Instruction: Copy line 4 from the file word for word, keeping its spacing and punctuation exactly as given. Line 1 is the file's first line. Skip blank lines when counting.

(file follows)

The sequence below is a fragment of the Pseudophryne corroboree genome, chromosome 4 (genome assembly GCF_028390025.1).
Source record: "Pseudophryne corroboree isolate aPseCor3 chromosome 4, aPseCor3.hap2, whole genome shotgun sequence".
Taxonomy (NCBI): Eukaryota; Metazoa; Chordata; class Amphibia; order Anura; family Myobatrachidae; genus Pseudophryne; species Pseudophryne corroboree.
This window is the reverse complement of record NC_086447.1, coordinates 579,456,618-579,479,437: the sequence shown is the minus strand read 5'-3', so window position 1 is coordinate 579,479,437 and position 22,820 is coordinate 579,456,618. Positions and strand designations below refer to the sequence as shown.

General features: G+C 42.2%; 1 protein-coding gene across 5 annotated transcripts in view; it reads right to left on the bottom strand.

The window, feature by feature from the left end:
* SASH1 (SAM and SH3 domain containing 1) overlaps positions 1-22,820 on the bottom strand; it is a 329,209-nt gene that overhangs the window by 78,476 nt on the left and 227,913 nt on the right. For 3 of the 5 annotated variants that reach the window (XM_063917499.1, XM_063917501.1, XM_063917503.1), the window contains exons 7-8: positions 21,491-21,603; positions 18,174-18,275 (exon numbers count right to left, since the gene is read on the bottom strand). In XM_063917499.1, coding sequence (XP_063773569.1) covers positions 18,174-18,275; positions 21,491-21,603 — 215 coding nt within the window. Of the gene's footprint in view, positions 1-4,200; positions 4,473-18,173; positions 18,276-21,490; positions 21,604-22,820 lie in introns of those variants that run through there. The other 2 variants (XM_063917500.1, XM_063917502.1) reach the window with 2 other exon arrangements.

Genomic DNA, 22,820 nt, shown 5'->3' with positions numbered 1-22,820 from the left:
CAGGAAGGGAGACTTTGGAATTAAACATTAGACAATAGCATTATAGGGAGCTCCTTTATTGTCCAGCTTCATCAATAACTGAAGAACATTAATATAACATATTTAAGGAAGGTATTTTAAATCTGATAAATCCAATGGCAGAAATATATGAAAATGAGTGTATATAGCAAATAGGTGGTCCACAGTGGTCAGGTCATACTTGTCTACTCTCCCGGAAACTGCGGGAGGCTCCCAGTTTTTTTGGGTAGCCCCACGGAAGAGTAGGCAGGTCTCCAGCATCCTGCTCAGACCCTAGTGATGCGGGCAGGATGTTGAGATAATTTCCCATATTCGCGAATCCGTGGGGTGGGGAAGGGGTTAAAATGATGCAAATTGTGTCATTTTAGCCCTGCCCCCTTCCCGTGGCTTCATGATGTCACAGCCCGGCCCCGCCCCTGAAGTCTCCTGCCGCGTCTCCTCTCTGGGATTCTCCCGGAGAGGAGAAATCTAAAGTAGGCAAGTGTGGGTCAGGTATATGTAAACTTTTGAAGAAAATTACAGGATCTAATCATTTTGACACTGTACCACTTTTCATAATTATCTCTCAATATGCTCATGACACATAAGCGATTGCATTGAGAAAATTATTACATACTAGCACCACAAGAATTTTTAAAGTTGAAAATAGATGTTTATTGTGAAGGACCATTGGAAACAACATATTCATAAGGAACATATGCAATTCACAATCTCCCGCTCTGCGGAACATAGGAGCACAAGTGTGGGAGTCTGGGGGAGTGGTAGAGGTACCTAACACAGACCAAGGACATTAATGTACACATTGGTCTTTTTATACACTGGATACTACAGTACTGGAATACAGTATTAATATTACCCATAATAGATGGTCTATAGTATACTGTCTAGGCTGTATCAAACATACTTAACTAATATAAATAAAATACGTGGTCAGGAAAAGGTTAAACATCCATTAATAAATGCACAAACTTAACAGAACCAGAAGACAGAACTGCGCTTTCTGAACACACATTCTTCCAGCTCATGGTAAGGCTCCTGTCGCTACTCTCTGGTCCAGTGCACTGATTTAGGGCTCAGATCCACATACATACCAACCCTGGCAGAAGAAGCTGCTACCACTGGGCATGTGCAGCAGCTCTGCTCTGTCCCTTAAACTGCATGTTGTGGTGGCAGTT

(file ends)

This window is the reverse complement of record NC_086447.1, coordinates 579,456,618-579,479,437: the sequence shown is the minus strand read 5'-3', so window position 1 is coordinate 579,479,437 and position 22,820 is coordinate 579,456,618. Positions and strand designations below refer to the sequence as shown.